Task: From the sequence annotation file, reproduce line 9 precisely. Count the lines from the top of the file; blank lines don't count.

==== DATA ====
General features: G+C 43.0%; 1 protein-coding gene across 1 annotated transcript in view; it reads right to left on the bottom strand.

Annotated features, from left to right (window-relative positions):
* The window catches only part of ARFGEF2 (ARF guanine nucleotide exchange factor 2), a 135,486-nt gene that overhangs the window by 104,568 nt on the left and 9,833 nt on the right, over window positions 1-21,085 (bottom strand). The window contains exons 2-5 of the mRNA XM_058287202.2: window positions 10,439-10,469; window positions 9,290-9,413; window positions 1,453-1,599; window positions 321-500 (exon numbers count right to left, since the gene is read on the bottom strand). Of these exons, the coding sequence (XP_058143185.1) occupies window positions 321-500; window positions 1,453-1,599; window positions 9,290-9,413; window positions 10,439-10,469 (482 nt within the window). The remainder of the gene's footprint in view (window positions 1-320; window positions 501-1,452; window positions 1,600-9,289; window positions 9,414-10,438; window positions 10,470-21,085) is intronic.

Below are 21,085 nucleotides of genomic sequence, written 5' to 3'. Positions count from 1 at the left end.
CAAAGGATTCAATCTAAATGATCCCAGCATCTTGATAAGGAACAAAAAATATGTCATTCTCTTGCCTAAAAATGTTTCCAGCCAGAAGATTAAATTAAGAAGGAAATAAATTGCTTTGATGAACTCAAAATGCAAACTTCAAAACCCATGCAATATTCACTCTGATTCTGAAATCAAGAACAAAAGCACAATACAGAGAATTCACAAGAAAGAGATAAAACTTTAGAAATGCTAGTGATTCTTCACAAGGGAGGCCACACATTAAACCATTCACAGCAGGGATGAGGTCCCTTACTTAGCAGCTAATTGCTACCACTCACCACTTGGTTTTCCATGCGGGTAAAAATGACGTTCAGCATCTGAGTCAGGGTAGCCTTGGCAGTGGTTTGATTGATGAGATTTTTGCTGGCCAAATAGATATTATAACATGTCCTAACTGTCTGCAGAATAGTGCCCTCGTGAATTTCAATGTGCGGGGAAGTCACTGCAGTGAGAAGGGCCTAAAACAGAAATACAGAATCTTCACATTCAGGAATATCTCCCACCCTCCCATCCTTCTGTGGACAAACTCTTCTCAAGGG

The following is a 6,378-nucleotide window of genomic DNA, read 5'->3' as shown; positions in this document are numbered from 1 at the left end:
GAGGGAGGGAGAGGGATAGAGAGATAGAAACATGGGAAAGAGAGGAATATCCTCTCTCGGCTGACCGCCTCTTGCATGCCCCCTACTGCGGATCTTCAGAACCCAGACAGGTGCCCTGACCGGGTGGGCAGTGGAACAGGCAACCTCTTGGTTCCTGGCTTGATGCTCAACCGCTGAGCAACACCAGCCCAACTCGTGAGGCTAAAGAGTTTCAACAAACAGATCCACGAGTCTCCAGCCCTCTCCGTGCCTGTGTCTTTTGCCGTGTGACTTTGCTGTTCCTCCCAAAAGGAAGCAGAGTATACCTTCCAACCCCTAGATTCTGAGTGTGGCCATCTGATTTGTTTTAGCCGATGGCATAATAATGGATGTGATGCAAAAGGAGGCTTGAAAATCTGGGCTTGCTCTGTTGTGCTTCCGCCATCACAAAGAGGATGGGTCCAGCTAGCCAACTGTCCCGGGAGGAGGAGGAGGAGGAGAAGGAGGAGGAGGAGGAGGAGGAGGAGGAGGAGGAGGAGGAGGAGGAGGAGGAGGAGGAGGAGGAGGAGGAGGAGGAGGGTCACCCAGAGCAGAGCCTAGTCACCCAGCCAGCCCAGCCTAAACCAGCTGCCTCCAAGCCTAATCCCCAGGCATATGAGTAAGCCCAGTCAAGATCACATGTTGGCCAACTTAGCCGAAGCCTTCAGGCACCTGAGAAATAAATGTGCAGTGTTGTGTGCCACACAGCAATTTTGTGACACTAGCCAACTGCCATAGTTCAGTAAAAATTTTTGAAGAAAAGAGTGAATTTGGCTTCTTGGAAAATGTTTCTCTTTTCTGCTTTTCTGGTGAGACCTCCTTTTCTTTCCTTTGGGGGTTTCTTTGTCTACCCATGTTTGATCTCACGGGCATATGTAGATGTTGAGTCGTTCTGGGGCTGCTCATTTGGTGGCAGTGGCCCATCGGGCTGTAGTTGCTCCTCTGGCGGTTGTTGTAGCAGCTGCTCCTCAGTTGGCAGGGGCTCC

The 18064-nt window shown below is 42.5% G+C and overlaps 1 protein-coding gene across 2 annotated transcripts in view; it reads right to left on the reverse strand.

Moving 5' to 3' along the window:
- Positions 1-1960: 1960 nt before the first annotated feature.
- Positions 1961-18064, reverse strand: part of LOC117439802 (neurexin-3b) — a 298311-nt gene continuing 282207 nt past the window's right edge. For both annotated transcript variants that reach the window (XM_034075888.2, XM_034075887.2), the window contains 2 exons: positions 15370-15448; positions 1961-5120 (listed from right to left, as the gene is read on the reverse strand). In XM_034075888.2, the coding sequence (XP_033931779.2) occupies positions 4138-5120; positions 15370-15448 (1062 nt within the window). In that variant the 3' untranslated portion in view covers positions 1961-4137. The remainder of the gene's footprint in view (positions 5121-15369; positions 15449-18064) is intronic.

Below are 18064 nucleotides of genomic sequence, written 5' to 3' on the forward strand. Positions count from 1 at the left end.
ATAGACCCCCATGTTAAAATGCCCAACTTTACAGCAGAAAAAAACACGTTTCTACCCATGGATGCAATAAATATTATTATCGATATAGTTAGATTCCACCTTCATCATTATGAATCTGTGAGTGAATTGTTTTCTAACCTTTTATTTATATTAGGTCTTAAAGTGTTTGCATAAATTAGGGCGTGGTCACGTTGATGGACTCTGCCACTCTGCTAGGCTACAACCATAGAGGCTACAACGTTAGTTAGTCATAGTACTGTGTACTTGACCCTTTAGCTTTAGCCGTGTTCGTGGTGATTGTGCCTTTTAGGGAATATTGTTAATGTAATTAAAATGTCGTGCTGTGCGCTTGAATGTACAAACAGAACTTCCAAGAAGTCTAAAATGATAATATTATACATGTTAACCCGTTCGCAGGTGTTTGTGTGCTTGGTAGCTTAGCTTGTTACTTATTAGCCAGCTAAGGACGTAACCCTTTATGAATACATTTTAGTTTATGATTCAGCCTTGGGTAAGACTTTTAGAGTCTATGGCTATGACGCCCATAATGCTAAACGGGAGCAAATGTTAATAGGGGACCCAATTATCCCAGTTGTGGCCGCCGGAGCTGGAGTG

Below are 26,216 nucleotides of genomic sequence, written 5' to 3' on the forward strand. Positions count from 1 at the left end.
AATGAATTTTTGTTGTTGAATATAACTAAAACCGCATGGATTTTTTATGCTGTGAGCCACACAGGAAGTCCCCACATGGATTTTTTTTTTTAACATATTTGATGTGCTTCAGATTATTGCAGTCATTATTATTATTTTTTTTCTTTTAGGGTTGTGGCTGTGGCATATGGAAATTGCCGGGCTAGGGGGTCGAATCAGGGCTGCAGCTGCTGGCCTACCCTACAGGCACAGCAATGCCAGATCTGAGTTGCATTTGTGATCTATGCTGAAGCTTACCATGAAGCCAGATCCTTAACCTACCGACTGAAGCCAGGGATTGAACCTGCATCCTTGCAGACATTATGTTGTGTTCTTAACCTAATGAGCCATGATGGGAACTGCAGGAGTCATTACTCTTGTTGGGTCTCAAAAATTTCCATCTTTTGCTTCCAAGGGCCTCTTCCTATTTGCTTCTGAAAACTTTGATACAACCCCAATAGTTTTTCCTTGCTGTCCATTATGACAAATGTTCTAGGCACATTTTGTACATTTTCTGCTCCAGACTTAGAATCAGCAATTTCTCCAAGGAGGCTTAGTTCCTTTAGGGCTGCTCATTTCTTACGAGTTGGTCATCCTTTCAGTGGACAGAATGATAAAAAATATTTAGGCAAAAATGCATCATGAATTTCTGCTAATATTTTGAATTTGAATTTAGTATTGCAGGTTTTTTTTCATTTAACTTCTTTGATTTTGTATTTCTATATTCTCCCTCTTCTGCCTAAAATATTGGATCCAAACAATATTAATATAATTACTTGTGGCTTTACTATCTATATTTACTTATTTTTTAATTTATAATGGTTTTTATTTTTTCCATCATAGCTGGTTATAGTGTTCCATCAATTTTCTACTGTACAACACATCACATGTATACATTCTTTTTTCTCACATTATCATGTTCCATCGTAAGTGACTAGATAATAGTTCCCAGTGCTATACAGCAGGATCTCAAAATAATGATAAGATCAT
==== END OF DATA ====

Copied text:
Moving 5' to 3' along the window: